In the last decade, the person-organization fit (P-O fit) has been considerably addressed in both academic studies and organizations’ practice (e.g., Chatman 1989; Morley 2007; van Vuuren, Veldkamp, de Jong & Seydel 2007). Several studies showed that an high correspondence between an organization’s culture profile and its employees’ values yields several benefits in terms of job satisfaction (Meglino, Ravlin & Adkins 1989), commitment (Kristof-Brown, Zimmerman & Johnson 2005; O’Reilly et al. 1991), job performance (Meglino et al 1989; O’Reilly et al. 1991; Lauver e Kristof-Brown 2001), and turnover (van Vuuren et al. 2007; O’Reilly et al. 1991). Moreover, some studies underlined that P-O fit increases anorganization’s attractiveness on job appliers (e.g. Judge & Cable 1997; Turban, Lau, Ngo, Chow & Si 2001), and it stimulates the organization’s intention to hire (Kristof-Brown et al. 2005).Consistently, the alignment of values between an individual and an organization has become one of the most important selection criteria in the hiring processes (Adkins, Russel & Werbel 1994) and it has lately inspired the most innovative employer branding practices (Berthon, Ewing & Hah 2005; Moroko & Uncles 2008).These practices seem to be aimed at evaluating the P-O fit beginning with communication to the labour market, in order to attract only applicants who have personal features consistent with the organizational culture (Ahlrichs 2000; Ashby e Pell 2001; Erickson e Gratton 2007). However, there is a lack in the literature on P-O fit of studies that address the issue of whether and how P-O fit is pursued in the preliminary phases of the recruitment process. Therefore, this paper aims to fill this gap trying to answer to the following explorative questions: which values do organizations state on their official websites when they describe themselves to potential applicants? Which values do they claim to pursue in hiring processes and in theirHRM policies? Is there a consistency between these two sets of values?In order to answer these research questions, we analyzed how companies communicate their organizational and HRM values in their websites. This choice is in line with the recent increased usage of organizations’ corporate website as one of the most important employer branding and recruitment tool (Cappelli 2001; Williamson, King, Lepak & Sarma 2010). The websites are indeed used by companies to advertise job opportunities and collect applications as well as to communicate the core values of the organization (in the section “About us”) and the values pursued in hiring processes and in the HRM policies (in the section “Job and careers”). Thus, our paper presents the main findings of an investigation on the “About us” and “Job and careers” sections of 64 companies’ websites included in the ‘Best Place to work for Italia’ lists from 2006 and 2010.The paper is divided into the following sections: section 2 shows the literature background, section 3 explains the methodology and reports the main results of the content analysis using the software T-Lab, andthe last section outlines some conclusions and suggests some future research lines.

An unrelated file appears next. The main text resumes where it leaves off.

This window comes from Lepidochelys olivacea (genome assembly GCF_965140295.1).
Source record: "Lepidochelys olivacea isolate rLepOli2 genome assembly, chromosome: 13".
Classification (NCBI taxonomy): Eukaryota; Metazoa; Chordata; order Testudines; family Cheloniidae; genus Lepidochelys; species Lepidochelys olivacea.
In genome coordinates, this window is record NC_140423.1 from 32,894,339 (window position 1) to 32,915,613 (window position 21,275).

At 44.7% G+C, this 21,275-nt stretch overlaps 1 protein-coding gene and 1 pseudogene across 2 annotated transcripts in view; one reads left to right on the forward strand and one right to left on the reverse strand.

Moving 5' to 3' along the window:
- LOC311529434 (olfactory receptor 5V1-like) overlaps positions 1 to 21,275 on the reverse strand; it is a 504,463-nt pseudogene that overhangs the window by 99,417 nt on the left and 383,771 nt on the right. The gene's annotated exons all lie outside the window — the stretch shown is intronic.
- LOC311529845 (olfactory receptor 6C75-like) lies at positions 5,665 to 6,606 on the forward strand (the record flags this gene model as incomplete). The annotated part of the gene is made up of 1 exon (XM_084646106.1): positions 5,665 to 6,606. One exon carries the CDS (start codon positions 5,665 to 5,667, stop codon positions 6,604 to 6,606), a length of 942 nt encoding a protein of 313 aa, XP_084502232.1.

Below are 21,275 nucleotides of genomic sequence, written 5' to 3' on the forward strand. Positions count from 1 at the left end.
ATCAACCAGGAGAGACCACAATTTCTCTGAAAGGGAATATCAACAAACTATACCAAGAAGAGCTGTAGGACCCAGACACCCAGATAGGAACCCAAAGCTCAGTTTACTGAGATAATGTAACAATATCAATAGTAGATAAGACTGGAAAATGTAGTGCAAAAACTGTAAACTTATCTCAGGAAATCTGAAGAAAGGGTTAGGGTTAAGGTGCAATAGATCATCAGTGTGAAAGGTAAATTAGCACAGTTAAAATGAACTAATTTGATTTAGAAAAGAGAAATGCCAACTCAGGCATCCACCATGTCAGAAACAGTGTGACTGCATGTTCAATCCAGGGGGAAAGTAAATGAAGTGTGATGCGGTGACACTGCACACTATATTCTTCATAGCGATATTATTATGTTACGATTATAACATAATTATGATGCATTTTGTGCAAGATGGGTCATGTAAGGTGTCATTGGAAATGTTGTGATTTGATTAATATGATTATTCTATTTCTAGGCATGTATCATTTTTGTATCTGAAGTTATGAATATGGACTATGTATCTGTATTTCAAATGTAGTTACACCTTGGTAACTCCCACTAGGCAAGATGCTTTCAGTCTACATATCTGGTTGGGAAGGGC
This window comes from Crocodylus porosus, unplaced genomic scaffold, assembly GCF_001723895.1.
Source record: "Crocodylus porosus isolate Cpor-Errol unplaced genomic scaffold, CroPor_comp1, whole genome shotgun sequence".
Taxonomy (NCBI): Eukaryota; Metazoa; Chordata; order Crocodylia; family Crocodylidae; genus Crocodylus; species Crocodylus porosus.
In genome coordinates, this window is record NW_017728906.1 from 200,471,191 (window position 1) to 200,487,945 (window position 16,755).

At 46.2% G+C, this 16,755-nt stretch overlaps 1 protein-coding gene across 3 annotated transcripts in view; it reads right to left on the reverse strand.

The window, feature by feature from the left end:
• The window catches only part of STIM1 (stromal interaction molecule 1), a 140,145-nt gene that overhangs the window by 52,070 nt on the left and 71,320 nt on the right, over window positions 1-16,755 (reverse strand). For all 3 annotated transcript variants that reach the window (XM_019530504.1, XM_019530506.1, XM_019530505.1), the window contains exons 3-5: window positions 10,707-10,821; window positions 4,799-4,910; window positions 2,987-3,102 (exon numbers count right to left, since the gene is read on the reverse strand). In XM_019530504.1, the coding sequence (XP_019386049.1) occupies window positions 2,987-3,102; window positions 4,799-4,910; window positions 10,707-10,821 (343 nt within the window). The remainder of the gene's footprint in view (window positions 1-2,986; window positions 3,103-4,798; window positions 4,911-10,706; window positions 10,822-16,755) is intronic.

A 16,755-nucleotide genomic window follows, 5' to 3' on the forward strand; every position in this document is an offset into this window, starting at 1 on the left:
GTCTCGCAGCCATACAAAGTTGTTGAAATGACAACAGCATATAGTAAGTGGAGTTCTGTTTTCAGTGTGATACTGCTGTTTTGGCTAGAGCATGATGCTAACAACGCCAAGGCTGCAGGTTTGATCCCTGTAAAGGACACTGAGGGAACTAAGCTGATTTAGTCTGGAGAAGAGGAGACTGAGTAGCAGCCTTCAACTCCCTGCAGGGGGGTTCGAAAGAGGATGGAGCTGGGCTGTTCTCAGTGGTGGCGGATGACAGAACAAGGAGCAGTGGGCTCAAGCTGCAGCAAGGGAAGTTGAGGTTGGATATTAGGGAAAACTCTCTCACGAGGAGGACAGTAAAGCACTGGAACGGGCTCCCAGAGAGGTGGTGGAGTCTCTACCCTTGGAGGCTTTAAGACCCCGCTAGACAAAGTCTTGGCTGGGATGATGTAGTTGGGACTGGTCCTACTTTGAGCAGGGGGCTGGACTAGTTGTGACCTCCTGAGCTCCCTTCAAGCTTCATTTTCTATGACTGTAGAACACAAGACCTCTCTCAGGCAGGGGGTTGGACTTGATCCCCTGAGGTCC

|Data di pubblicazione:||2011|
|Titolo:||The P-O fit in the web-site recruiting. An explorative analysis|
|Autore/i:||A. Scapolan; F. Montanari|
|Nome del convegno:||XII Workshop dei Docenti e Ricercatori di Organizzazione Aziendale: Generazione e ri-generazioni nei processi organizzativi|
|Luogo del convegno:||Napoli|
|Data del convegno:||16-17-18 giugno 2011|
|Citazione:||The P-O fit in the web-site recruiting. An explorative analysis / A. Scapolan; F. Montanari. - ELETTRONICO. - (2011), pp. 1-26. ((Intervento presentato al convegno XII Workshop dei Docenti e Ricercatori di Organizzazione Aziendale: Generazione e ri-generazioni nei processi organizzativi tenutosi a Napoli nel 16-17-18 giugno 2011.|
|Tipologia||Relazione in Atti di Convegno|
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